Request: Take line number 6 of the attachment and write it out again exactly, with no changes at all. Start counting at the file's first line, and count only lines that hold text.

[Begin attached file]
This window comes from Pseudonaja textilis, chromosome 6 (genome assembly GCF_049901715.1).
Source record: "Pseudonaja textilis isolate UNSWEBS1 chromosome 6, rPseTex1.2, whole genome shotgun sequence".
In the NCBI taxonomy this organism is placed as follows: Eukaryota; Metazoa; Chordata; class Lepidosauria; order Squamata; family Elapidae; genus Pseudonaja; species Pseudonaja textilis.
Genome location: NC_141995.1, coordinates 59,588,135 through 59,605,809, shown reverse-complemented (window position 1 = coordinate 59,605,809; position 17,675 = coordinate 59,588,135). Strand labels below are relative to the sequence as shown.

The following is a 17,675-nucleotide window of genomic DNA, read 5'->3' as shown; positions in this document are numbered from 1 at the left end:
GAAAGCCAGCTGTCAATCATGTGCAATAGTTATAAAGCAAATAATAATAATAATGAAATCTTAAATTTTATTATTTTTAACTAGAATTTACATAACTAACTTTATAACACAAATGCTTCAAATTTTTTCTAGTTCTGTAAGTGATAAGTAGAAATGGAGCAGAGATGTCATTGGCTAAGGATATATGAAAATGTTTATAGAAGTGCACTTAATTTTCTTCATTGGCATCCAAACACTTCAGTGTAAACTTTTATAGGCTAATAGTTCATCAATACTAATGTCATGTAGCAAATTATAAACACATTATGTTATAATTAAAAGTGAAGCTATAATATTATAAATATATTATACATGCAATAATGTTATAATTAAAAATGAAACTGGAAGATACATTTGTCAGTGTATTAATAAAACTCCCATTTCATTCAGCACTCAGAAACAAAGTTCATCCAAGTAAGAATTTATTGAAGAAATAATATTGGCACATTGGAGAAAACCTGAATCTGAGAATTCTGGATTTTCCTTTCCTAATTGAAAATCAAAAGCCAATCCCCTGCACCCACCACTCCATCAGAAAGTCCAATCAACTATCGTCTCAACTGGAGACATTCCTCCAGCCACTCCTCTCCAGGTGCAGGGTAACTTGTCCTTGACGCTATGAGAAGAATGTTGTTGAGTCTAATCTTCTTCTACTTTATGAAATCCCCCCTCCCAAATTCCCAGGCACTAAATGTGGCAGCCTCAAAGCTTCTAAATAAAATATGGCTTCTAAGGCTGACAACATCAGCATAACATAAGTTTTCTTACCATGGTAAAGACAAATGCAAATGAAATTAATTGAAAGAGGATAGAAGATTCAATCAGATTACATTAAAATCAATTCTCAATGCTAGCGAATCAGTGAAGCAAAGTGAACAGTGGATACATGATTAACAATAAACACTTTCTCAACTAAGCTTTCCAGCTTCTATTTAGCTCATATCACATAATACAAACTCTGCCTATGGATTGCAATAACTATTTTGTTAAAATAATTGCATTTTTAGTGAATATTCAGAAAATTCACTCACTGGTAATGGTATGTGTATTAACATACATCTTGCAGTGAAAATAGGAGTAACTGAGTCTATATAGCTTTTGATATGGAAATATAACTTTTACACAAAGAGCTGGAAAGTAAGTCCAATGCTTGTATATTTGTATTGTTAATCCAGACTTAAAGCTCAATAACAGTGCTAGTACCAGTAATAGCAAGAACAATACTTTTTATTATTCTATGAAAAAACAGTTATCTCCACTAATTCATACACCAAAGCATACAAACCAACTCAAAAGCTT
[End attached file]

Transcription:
GAAAGCCAGCTGTCAATCATGTGCAATAGTTATAAAGCAAATAATAATAATAATGAAATCTTAAATTTTATTATTTTTAACTAGAATTTACATAACTAACTTTATAACACAAATGCTTCAAATTTTTTCTAGTTCTGTAAGTGATAAGTAGAAATGGAGCAGAGATGTCATTGGCTAAGGATATATGAAAATGTTTATAGAAGTGCACTTAATTTTCTTCATTGGCATCCAAACACTTCAGTGTAAACTTTTATAGGCTAATAGTTCATCAATACTAATGTCATGTAGCAAATTATAAACACATTATGTTATAATTAAAAGTGAAGCTATAATATTATAAATATATTATACATGCAATAATGTTATAATTAAAAATGAAACTGGAAGATACATTTGTCAGTGTATTAATAAAACTCCCATTTCATTCAGCACTCAGAAACAAAGTTCATCCAAGTAAGAATTTATTGAAGAAATAATATTGGCACATTGGAGAAAACCTGAATCTGAGAATTCTGGATTTTCCTTTCCTAATTGAAAATCAAAAGCCAATCCCCTGCACCCACCACTCCATCAGAAAGTCCAATCAACTATCGTCTCAACTGGAGACATTCCTCCAGCCACTCCTCTCCAGGTGCAGGGTAACTTGTCCTTGACGCTATGAGAAGAATGTTGTTGAGTCTAATCTTCTTCTACTTTATGAAATCCCCCCTCCCAAATTCCCAGGCACTAAATGTGGCAGCCTCAAAGCTTCTAAATAAAATATGGCTTCTAAGGCTGACAACATCAGCATAACATAAGTTTTCTTACCATGGTAAAGACAAATGCAAATGAAATTAATTGAAAGAGGATAGAAGATTCAATCAGATTACATTAAAATCAATTCTCAATGCTAGCGAATCAGTGAAGCAAAGTGAACAGTGGATACATGATTAACAATAAACACTTTCTCAACTAAGCTTTCCAGCTTCTATTTAGCTCATATCACATAATACAAACTCTGCCTATGGATTGCAATAACTATTTTGTTAAAATAATTGCATTTTTAGTGAATATTCAGAAAATTCACTCACTGGTAATGGTATGTGTATTAACATACATCTTGCAGTGAAAATAGGAGTAACTGAGTCTATATAGCTTTTGATATGGAAATATAACTTTTACACAAAGAGCTGGAAAGTAAGTCCAATGCTTGTATATTTGTATTGTTAATCCAGACTTAAAGCTCAATAACAGTGCTAGTACCAGTAATAGCAAGAACAATACTTTTTATTATTCTATGAAAAAACAGTTATCTCCACTAATTCATACACCAAAGCATACAAACCAACTCAAAAGCTT